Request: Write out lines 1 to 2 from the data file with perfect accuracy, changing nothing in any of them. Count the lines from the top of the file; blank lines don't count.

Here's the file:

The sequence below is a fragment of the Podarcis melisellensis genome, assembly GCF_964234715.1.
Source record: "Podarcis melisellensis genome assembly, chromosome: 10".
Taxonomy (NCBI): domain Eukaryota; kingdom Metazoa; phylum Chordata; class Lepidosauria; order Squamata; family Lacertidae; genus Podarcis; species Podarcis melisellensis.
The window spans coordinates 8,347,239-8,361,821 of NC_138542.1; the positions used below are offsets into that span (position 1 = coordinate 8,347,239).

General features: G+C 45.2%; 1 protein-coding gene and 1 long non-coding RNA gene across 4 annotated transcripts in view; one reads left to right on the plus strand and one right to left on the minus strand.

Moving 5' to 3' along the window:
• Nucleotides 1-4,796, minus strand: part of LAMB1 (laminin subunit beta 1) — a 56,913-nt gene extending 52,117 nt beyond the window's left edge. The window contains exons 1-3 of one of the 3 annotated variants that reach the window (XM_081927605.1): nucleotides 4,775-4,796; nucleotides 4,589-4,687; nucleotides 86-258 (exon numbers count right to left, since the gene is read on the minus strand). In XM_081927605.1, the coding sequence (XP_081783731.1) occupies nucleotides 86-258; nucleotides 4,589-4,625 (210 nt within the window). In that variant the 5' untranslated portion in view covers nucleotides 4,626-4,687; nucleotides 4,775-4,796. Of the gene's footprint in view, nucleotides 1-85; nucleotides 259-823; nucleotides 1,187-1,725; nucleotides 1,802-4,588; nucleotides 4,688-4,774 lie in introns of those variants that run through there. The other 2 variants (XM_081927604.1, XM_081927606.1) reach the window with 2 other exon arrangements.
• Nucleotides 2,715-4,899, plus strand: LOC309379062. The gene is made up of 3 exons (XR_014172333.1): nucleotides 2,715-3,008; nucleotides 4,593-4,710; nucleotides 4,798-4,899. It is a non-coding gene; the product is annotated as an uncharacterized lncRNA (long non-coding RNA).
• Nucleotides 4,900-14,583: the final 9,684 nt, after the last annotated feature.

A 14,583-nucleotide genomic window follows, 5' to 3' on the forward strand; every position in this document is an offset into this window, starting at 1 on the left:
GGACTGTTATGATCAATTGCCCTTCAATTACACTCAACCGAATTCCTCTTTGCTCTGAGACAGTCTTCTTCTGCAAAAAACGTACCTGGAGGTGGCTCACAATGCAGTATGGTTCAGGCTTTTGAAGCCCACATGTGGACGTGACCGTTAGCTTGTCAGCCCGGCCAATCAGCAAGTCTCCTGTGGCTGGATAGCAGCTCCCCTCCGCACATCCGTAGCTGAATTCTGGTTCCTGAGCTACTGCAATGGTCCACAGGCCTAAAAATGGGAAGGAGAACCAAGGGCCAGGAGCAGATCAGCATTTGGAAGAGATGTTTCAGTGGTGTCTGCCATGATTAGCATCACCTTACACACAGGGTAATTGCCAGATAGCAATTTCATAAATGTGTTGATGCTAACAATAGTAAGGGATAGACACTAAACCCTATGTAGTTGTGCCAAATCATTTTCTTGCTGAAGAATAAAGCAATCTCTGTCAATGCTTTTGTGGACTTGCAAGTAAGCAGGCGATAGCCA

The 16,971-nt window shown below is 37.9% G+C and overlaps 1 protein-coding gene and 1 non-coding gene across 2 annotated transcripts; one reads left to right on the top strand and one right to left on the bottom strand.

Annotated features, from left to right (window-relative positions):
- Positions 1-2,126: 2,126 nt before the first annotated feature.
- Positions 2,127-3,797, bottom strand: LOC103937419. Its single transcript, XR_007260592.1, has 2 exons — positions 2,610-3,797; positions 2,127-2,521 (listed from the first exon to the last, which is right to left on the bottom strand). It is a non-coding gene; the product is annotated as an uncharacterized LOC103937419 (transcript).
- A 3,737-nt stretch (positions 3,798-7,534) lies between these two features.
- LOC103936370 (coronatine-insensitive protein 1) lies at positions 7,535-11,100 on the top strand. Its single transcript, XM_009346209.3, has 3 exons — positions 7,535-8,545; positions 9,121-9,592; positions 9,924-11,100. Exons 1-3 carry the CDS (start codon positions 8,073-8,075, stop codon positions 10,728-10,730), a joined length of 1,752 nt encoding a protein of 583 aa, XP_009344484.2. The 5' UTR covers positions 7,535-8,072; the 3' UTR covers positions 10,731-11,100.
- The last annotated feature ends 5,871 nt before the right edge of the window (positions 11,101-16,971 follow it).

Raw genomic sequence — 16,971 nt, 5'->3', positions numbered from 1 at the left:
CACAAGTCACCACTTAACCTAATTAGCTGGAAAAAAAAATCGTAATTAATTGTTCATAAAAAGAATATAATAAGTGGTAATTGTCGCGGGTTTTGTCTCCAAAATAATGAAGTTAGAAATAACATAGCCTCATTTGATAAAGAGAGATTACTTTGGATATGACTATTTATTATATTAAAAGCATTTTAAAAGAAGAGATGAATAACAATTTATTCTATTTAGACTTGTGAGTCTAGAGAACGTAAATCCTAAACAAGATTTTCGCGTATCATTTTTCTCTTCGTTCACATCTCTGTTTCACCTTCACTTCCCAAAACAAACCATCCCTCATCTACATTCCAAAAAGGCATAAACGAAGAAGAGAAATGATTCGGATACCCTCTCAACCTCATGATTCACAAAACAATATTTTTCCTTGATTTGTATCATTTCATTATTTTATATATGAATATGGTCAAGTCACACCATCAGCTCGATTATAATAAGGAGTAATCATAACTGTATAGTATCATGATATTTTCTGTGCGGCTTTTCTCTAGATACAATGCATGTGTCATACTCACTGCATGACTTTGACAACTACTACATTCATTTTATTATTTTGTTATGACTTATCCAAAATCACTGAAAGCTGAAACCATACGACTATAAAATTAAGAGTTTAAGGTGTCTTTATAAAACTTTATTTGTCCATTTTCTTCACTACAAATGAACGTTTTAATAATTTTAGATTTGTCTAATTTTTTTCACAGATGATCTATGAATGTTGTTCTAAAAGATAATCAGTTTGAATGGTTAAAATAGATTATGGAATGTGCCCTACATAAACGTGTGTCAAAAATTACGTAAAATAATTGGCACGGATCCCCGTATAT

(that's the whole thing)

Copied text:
The sequence below is a fragment of the Podarcis melisellensis genome, assembly GCF_964234715.1.
Source record: "Podarcis melisellensis genome assembly, chromosome: 10".